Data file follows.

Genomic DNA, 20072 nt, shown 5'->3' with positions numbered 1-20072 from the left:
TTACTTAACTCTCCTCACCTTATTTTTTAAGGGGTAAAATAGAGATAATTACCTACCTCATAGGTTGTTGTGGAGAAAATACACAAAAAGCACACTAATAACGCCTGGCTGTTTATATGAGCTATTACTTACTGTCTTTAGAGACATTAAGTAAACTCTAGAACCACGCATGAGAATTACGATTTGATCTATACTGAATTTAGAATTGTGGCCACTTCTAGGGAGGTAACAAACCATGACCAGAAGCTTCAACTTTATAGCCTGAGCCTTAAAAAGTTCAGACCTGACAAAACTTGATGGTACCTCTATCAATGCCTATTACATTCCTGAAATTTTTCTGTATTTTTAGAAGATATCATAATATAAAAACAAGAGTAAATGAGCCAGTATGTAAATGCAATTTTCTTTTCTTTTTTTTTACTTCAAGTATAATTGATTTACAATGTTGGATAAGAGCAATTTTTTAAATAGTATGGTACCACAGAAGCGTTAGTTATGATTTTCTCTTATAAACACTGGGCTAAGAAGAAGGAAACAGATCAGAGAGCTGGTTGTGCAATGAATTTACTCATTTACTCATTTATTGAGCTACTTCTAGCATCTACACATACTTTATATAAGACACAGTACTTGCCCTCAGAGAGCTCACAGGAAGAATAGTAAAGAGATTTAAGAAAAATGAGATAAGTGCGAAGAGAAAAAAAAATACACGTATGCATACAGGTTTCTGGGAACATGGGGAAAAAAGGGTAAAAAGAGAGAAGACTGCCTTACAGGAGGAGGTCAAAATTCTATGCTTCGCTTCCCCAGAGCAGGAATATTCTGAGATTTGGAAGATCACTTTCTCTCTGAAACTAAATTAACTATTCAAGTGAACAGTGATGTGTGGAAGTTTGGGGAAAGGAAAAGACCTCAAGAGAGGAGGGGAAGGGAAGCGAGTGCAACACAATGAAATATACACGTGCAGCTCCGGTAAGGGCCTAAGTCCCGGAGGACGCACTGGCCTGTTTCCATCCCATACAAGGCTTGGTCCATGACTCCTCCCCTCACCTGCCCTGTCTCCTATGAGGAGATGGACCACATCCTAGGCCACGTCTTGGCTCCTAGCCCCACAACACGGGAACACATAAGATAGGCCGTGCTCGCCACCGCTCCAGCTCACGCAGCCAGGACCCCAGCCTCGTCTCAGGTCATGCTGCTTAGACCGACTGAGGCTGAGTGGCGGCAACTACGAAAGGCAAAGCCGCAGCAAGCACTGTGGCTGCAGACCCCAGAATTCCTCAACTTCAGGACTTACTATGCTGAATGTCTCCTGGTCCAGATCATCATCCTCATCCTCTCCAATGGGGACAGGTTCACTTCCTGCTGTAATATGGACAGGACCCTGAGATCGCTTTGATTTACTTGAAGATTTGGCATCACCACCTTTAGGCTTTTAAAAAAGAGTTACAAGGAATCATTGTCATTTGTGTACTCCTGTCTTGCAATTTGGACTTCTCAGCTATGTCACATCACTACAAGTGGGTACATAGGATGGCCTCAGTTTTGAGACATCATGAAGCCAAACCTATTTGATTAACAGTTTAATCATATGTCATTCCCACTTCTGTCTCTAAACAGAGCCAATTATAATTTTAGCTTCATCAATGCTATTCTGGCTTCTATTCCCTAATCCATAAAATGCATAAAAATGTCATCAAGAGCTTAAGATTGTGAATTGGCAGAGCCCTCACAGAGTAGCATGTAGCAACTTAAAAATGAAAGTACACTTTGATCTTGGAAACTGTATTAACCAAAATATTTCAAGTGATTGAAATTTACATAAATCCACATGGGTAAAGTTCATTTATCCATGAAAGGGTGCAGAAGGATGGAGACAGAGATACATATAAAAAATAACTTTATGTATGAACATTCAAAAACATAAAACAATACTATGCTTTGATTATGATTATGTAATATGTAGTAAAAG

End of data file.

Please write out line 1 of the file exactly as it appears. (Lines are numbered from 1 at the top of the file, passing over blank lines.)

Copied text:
Genomic DNA, 20072 nt, shown 5'->3' with positions numbered 1-20072 from the left: